A chart that shows the geometric relationship between the cost to produce documentation and its resulting impact on satisfaction.
A sample cost/benefit graph for documentation

At some point, however, it will no longer be cost effective to keep shooting to improve some metric. At some point, you’ll want to sustain the metric. In no way, does that mean you should stop monitoring your process! It just means that, at some point, the effects of change will become less visible and at some point, it will be more productive to invest in improving other metrics. Further, and more valuable to ongoing operations, even if (or especially if) everything is running smoothly and efficiently, being able to monitor these values will let you know when they change. Knowing when a metric changes lets you know that it’s time to dig into it.

What are the questions and where are the answers?

Because I think technical writers are already delivering on the values promoted in the top four (and others), the problem I have with the stated value proposition, from a measurement sense, is with their wording more than their intent.

For example, “Increased customer satisfaction” would be a worthwhile goal if your customer satisfaction was in the dumps, but what if it’s already very good? How much could you increase it and how much would you be willing to spend to increase it, especially if you’re also managing the second goal of “Reduced support costs?” It doesn’t take an MBA to see that at some point, those goals would begin to work against each other. If you’re at or near that point when you start, you’ve set your stakeholders up for disappointment.

For tips on ideas for collecting reader satisfaction and feedback, take a look at Using Readers’ and Organizations’ Goals to Guide Assessment of Success in Information Websites.

The same logic goes for the other two of the top four values. You could reduce training costs easily by cutting back on them, but you might also reduce quality and satisfaction. Are those still important? You could also reduce the cost of information development to zero by eliminating the department (I’ve seen that method used, before). Again, if you’re not also tracking customer-centered metrics, these are entirely possible outcomes.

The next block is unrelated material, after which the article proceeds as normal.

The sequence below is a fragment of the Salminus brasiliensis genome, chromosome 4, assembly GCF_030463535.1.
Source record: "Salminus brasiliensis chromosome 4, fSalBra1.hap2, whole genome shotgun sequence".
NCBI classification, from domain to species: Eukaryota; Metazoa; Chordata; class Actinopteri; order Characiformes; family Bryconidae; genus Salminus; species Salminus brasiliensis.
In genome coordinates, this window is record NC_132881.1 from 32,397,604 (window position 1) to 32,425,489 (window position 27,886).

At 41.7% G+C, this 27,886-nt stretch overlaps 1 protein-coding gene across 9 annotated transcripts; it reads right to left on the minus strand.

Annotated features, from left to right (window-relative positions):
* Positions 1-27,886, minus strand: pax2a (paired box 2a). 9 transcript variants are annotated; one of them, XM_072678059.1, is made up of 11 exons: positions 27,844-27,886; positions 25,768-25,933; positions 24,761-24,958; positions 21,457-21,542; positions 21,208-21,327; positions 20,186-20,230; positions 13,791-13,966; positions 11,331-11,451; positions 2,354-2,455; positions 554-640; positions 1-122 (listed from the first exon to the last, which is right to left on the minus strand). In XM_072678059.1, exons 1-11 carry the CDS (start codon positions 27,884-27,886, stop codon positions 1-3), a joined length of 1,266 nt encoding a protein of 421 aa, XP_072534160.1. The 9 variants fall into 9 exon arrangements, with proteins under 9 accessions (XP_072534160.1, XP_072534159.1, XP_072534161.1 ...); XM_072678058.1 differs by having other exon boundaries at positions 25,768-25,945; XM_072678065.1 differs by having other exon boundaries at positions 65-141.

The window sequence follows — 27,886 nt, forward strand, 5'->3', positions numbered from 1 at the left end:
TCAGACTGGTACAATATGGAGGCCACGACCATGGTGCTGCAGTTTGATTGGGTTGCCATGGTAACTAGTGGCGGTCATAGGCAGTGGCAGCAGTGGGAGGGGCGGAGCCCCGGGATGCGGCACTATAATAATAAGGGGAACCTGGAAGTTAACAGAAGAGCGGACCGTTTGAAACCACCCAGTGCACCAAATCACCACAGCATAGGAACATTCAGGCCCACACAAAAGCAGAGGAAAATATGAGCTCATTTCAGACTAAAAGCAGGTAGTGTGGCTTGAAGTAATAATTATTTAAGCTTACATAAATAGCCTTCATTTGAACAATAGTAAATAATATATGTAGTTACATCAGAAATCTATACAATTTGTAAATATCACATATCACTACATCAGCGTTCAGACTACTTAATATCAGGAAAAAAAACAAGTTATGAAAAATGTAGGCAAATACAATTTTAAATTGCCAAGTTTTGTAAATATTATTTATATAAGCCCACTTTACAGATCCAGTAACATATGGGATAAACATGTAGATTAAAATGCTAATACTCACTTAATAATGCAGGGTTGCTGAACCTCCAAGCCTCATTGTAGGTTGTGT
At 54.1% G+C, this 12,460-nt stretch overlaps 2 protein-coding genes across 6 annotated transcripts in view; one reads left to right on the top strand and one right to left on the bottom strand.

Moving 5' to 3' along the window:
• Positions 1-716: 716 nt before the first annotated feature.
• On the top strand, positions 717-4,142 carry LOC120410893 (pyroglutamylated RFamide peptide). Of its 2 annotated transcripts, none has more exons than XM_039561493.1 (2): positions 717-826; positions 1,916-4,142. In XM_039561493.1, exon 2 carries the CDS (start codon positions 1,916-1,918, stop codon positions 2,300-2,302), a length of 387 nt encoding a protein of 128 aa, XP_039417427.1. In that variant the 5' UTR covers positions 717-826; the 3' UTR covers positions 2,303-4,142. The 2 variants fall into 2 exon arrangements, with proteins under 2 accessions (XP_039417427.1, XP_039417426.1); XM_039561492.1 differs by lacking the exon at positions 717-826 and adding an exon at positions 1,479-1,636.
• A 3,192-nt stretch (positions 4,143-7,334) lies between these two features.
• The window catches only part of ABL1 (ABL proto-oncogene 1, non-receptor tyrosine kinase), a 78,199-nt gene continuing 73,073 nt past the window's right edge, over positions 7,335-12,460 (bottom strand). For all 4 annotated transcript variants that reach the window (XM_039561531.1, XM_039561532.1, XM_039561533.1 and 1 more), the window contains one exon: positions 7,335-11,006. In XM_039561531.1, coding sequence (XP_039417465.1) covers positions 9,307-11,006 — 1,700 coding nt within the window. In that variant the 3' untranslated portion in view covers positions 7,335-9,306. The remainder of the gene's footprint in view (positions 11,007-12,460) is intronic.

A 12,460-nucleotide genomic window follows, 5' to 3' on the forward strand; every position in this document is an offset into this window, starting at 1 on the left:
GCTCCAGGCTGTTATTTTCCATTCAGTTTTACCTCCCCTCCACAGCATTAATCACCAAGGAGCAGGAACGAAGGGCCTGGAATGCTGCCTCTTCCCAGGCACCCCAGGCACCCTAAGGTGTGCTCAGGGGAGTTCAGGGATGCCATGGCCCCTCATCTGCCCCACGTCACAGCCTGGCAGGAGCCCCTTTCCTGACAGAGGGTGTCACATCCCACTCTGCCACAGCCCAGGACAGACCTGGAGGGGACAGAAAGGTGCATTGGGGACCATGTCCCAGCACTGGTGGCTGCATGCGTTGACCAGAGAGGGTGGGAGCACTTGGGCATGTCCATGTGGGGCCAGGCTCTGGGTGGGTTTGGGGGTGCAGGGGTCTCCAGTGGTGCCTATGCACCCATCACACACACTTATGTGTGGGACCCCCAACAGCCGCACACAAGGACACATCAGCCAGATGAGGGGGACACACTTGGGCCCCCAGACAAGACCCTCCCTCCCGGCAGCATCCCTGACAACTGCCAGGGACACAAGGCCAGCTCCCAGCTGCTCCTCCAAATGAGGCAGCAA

To accommodate both the low and the high parts of the curve in the illustration, I’d rephrase the top four values as follows:

  • Increased customer satisfaction
    to: Achieving and maintaining high customer satisfaction.
  • Reduced support costs
    to: Achieving and maintaining low customer support costs.
  • Reduced training and development costs
    to: Maximize customer skill and utility with the product as economically as possible.

As far as the last point, Reduced overall cost of information development, goes, while it sounds like worthwhile goal, I’d avoid it. First, the first three points capture its spirit. Second, it reinforces the notion that technical writing is a service or cost center—one that takes value instead of adds value. When you’re a cost center, the only way to improve (or be recognized as improving) is by reducing costs—invariably YOUR cost. Is that what the company really wants or do they really want the value you add (but don’t realize it because you haven’t made it visible? While there are some aspects of a business where that a cost-center is appropriate; invariably, being seen as adding value is a much better option. The attraction of a cost-focus is that cost is easy to quantify, but as they say in statistics, not everything that can be counted, counts; and not everything that counts, can be counted [easily].

In conclusion

Technical writers add value but they need to make a better case to stakeholders than they have in the past. Further, technical writing tools need to make it easier for writers to measure (and demonstrate) the value of their work.

[1] Redish, J. G. (1995). Adding value as a professional technical communicator. Technical communication, 42(1), 26-39.